‘Not an invitation to go there’: Germany urges against Mallorca holiday following lifting of travel warning

'Not an invitation to go there': Germany urges against Mallorca holiday following lifting of travel warning
A German woman with a suitcase strolls through Mallorca on Wednesday. Photo: DPA
Germany's foreign minister on Wednesday urged his countrymen to think twice about rushing to Mallorca over the Easter holidays after the sun-soaked Spanish island was taken off the coronavirus risk list.

The lifting of Berlin’s travel warning for the Balearic island has sparked a flurry of bookings from shutdown-weary Germans in recent days, with airlines laying on hundreds of extra flights to meet the surge in demand.

But Foreign Minister Heiko Maas said the delisting of Mallorca was “not an invitation to go there”, especially considering Germany’s recent uptick in coronavirus cases, which has sparked warnings of a third wave.

“We have an increased incidence rate in Germany, and everyone is still called upon to do their part,” Maas told reporters in Berlin, with Easter school holidays due to begin in most German states from next weekend.

“Travel is one those things that leads to more contacts, and that’s why this is a decision that everyone has to make for themselves. But I hope citizens handle this responsibly.”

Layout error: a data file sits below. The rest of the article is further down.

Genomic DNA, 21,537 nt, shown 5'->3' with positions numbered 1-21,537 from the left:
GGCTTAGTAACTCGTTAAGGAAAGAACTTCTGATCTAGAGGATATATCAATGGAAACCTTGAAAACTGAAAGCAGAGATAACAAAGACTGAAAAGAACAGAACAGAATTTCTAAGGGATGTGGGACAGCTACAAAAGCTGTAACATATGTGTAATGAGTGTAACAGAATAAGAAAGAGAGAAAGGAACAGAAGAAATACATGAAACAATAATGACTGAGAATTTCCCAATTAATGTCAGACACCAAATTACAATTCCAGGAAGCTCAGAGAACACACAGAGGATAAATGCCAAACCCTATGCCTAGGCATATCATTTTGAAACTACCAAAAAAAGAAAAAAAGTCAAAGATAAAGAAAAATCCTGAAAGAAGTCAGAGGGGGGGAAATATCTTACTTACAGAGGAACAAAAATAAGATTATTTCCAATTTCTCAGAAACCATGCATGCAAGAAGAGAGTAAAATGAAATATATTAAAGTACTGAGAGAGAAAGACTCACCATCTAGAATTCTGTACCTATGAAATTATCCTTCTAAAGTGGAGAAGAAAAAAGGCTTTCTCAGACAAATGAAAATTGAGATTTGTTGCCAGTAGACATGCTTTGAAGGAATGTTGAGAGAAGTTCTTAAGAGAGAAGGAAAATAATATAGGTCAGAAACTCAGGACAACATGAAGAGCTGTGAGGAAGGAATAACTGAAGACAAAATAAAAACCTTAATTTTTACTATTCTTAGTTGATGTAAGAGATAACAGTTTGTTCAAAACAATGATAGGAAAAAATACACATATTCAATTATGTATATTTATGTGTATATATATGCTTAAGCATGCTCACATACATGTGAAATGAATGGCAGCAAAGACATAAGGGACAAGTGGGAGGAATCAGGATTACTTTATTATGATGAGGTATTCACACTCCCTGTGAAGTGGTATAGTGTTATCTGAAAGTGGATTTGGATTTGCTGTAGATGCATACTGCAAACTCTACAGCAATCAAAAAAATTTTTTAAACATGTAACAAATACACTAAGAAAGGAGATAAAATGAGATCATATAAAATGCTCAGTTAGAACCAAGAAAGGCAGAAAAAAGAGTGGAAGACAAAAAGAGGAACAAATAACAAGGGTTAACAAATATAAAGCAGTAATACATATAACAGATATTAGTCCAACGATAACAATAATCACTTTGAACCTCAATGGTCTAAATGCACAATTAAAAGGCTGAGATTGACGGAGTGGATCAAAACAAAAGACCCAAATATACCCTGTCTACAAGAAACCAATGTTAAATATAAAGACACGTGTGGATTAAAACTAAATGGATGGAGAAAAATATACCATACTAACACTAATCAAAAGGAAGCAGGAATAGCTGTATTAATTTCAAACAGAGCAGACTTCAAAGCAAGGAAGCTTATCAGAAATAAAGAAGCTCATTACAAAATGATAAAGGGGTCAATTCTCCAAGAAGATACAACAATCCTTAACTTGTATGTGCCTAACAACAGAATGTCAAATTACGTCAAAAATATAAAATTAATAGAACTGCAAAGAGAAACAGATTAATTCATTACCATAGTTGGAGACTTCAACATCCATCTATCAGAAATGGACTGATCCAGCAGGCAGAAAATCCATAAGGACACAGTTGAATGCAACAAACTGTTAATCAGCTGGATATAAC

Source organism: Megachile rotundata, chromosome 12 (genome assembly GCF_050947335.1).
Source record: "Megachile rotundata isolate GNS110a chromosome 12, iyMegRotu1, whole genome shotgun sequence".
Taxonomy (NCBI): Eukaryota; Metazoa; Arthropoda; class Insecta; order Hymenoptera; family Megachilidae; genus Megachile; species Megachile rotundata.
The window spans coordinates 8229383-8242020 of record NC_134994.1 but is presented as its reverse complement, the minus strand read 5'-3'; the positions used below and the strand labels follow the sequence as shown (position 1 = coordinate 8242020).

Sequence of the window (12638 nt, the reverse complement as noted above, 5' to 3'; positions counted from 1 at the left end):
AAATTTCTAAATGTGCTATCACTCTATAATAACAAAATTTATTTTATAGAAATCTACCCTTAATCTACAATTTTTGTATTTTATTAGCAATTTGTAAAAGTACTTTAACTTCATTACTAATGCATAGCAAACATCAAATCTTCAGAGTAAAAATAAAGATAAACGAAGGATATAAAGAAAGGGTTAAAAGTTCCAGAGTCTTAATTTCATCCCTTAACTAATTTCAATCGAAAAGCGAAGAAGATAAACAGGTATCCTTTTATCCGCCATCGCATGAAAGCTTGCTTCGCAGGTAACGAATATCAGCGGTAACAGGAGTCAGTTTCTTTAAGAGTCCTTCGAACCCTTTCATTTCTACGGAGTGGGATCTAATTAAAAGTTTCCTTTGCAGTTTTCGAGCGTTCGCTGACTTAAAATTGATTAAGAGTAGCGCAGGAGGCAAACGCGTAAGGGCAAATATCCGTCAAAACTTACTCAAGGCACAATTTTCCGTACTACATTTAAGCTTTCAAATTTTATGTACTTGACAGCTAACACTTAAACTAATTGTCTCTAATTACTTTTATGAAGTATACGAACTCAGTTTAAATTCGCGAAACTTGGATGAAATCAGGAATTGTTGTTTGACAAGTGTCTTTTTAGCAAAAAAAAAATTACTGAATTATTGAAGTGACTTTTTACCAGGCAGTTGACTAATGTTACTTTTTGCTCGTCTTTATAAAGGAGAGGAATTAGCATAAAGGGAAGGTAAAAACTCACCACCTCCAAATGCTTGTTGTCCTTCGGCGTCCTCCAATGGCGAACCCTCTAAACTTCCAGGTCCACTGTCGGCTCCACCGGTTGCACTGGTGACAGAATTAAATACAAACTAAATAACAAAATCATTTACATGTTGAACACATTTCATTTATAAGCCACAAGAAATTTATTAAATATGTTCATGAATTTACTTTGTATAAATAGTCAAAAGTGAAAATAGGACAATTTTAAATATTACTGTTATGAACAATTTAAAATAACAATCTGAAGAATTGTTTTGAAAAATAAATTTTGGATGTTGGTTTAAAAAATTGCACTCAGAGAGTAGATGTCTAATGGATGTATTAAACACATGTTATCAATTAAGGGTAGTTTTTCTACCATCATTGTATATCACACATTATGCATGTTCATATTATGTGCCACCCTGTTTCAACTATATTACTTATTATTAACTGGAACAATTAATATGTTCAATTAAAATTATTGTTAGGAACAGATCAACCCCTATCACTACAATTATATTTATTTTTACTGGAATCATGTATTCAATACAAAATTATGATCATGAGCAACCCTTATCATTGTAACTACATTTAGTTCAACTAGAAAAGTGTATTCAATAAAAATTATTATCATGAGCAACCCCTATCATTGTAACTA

READ ALSO: ‘Germans are coming back’: Spaniards sceptical over return of tourists

Mallorca is one of the most popular holiday destinations among Germans, and is sometimes jokingly referred to as Germany’s 17th state.

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Tourism giant TUI has said that it has received more bookings for Mallorca in recent days than in the same period in 2019, and would be doubling the number of its flights plying the route to the island to 300.

Lufthansa subsidiary Eurowings on Wednesday said the extra 300 Easter holiday flights it had offered at the weekend were already sold out, and that it had added another 50 flights.

Other airlines including Lufthansa, Condor and Ryanair have also said they are increasing the number of flights.

READ ALSO: Spain braces for German Easter influx as flights boom

The updated travel advice means Germans no longer have to quarantine when they return home from Mallorca, or undergo mandatory testing.

Calls are growing however for returning travellers to be tested anyway, a suggestion Maas said “would be in everyone’s interest”.

Tourists arriving on the Spanish island must show a negative coronavirus test that is less than 72 hours old.

READ ALSO: Germany set to lift travel warning for parts of Spain and Portugal


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  1. Sadly, as the most visited destination for German tourism in the World, it is by default an invitation to go there. And will be treated as such up until the same nonsense as last year causes the Island to close everything down again and Germans to retest upon entry. Feeding the flames of Covid problems in other countries is how I would term it.

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